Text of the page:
Colorado already warmed 2.9 degrees, could warm by 5.5 degrees by 2050

Heat waves, droughts, wildfire will worsen with additional warming

State Climatologist Russ Schumacher, speaking in Steamboat Springs on Aug. 24, said long-term climate trends show warming everywhere in all seasons in Colorado.
Suzie Romig/Steamboat Pilot & Today

When State Climatologist Russ Schumacher presented a preview of the Climate Change in Colorado assessment update to a conference audience in late-August in Steamboat Springs, he said the statewide annual temperature has warmed by 2.9 degrees Fahrenheit since 1895 and could warm by 5.5 degrees total by 2050.

“Observations in the past decade have only affirmed the long-term trends as described in the 2014 report, more warming everywhere, in all seasons,” Schumacher presented in his take-home messages.

“The observed warming alone is already imposing reductions on snowpack, soil moisture and stream flows,” Schumacher said. “Some climate extremes and hazards have already become more frequent and intense due to warming: heat waves, drought, wildfires. Heat waves, droughts and wildfire will worsen with the additional warming. Heavy and extreme precipitation and flooding are likely to worsen as well.”

Precipitation trends and future precipitation change are less clear and certain, but the early 21st century will be drier than late 20th century, the state climatologist noted. Snow, soil moisture and streamflows are “very likely to decline further,” reported Schumacher, the director of the Colorado Climate Center and professor in the Colorado State University atmospheric science department.

Schumacher’s presentation was part of the annual summer Colorado Water Congress hosted in Steamboat. He told the audience of water professionals and guests that scientists have a “very high confidence in change” that evaporative demand in Colorado will continue to be higher and a “high confidence in change” that summer soil moisture will continue to lower and runoff timing will be earlier. Scientists have a “medium confidence in change” that annual stream flow and spring snowpack will continue to lower in the future.

In terms of climate-related hazards and extremes in Colorado, climate scientists have a “very high confidence in change” that heat waves will continue to be more frequent and intense. Scientists have a “high confidence in change” that cold waves will be fewer, droughts will be more frequent and intense, and wildfire threat will be higher.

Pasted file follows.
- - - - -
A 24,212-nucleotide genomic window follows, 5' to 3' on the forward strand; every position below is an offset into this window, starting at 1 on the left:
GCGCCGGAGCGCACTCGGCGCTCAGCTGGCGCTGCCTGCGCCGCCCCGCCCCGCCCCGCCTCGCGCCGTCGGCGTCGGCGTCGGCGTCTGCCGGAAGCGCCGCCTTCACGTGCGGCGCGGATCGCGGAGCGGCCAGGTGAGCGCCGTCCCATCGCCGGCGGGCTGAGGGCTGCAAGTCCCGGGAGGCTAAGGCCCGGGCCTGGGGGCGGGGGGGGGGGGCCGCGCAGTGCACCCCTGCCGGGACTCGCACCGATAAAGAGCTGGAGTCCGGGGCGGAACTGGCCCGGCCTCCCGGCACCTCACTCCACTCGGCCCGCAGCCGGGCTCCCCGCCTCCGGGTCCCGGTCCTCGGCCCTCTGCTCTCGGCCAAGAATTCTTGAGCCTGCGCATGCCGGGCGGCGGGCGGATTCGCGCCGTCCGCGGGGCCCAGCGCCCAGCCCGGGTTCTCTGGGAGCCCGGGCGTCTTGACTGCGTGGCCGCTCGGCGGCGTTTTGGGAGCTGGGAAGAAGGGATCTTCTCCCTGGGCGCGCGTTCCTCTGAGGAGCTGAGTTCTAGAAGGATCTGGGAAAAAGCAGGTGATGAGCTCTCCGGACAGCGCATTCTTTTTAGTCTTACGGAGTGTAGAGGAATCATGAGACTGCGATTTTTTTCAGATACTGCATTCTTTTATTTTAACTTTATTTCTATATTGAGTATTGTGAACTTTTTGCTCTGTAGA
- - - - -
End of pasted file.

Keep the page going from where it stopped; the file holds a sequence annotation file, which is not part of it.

Colorado Climate Center/Courtesy image

In an overview of 2023 so far, Schumacher noted that snowpack, or peak snow water equivalent, measured on April 1 was above average in all river basins across the state, and by May 1 the snowpack remained above average in all basins except the Arkansas. He said the winter was a top-10 snow year at most Colorado measuring stations west of the Continental Divide.

“Snowpack accumulation was especially huge at lower-elevation sites. Columbine Pass on the Uncompahgre Plateau at approximately 9,200 feet destroyed their previous record for snow water equivalent,” peaking at 46 inches from a previous high of 36.7 inches in 1993, he noted.

He said a large part of northeast Colorado experienced a record wet May, June and July. This year, Colorado stream flows were good and reservoirs recharged “but not nearly enough water to solve the large problems in the Colorado River system,” he noted.

“The monsoon has been lacking in southern and western Colorado thus far, meaning that despite the snowy winter, drought has started to return, and irrigation needs have been high,” Schumacher noted during the Aug. 24 presentation.

The state’s 2023 Climate Change in Colorado report, which was last updated in 2014, is expected to be released in October and available online at

The report is a synthesis of climate science relevant for management and planning for Colorado’s water resources and focused on observed climate trends, climate modeling, and projections of temperature, precipitation, snowpack and streamflow. The 2023 report will focus on the release of new climate models and how the models compare to models used in the 2008 and 2014 reports.

“The core mission of the report is to describe recent trends in Colorado’s climate and hydrology and interpret the model-based projections of future climate and hydrology,” according to the report website. “Proportionately more of this report is devoted to extreme climate-driven events — including heat waves, droughts, wildfires and floods — than the previous reports. The overall societal impacts of climate change will be driven by changes in these extreme events as well as by changes in the average climate.”

Colorado Climate Center/Courtesy photo

Schumacher also encouraged people to help collect precipitation data for the 25-year-old CoCoRaHS, or Community Collaborative Rain, Hail and Snow Network, by visiting the website to help with the citizen scientist effort. CoCoRaHS started on the Front Range as a grassroots volunteer network of backyard weather observers of all ages and backgrounds working together to measure and map precipitation. The collaborative now has some 26,000 active observers in the U.S., Canada, Puerto Rico, U.S. Virgin Islands, Guam and the Bahamas.

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